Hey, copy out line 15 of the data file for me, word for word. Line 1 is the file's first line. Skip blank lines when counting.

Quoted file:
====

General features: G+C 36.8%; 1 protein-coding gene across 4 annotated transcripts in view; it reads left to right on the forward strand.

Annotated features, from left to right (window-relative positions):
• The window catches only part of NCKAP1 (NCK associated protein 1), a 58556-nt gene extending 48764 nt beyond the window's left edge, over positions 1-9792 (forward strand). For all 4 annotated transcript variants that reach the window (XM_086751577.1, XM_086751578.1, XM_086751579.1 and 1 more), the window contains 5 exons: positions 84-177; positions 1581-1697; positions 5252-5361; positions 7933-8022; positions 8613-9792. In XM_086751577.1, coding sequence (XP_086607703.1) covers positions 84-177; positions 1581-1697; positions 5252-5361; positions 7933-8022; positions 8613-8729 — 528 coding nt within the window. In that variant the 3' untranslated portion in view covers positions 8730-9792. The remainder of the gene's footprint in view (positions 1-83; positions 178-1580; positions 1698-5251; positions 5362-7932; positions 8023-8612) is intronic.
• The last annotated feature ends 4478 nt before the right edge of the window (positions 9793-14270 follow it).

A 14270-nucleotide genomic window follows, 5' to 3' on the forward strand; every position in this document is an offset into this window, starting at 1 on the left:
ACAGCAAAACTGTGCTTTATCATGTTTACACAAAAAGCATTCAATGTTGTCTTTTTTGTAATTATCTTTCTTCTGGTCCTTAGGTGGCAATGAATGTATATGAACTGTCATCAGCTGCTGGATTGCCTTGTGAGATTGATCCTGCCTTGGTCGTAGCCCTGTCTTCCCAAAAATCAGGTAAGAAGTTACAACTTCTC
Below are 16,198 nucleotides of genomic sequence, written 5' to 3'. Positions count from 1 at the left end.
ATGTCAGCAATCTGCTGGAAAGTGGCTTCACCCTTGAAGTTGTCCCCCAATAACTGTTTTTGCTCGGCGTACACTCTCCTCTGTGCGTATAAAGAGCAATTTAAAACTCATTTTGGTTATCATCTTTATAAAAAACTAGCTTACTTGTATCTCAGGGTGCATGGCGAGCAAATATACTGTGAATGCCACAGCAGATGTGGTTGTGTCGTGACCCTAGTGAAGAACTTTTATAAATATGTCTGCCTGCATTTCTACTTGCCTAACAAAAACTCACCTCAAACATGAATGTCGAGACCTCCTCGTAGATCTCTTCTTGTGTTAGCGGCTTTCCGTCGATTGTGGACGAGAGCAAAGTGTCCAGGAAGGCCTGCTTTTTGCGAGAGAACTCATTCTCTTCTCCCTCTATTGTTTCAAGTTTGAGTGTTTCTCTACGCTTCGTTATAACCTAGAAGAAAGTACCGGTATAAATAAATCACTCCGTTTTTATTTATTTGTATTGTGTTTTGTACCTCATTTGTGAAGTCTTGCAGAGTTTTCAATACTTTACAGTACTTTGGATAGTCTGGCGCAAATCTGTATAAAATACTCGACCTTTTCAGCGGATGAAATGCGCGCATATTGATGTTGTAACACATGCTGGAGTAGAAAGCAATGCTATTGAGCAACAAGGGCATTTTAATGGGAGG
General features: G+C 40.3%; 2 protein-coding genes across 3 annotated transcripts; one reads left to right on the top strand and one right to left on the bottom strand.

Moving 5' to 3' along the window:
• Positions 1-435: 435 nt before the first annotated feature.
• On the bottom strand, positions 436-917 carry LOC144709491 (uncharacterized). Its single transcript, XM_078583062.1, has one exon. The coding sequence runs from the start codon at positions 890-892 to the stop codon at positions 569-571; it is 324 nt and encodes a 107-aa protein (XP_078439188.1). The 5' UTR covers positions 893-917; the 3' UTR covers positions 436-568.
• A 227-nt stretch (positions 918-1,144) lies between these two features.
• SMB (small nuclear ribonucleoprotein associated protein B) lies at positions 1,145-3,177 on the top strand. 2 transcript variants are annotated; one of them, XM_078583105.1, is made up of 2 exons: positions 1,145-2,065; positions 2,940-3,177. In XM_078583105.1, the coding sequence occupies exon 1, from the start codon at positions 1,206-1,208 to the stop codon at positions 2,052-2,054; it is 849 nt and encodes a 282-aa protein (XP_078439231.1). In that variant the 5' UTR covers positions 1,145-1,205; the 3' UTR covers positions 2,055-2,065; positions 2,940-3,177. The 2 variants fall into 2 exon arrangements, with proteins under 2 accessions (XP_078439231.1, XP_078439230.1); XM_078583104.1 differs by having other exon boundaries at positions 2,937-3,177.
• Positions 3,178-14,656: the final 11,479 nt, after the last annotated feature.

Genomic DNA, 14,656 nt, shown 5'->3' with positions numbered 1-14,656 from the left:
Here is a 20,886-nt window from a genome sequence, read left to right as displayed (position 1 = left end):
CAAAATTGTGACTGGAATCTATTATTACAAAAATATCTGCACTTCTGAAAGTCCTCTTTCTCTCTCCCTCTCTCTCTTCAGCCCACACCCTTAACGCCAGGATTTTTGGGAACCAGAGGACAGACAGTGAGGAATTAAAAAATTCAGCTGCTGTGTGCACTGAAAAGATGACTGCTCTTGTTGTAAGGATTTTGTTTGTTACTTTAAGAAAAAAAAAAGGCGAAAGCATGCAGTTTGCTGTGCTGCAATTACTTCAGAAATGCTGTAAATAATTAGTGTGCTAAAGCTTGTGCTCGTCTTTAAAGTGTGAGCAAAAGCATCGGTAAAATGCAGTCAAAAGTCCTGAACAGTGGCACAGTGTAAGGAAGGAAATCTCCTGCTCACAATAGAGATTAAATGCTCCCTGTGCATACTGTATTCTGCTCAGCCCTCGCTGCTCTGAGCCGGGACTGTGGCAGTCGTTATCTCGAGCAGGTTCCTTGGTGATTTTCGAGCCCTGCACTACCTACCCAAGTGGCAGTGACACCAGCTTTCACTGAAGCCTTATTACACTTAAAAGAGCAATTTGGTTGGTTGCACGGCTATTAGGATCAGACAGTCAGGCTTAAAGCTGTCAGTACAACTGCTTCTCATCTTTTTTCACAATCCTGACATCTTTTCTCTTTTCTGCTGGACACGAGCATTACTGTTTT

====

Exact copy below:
• Positions 3,178-14,656: the final 11,479 nt, after the last annotated feature.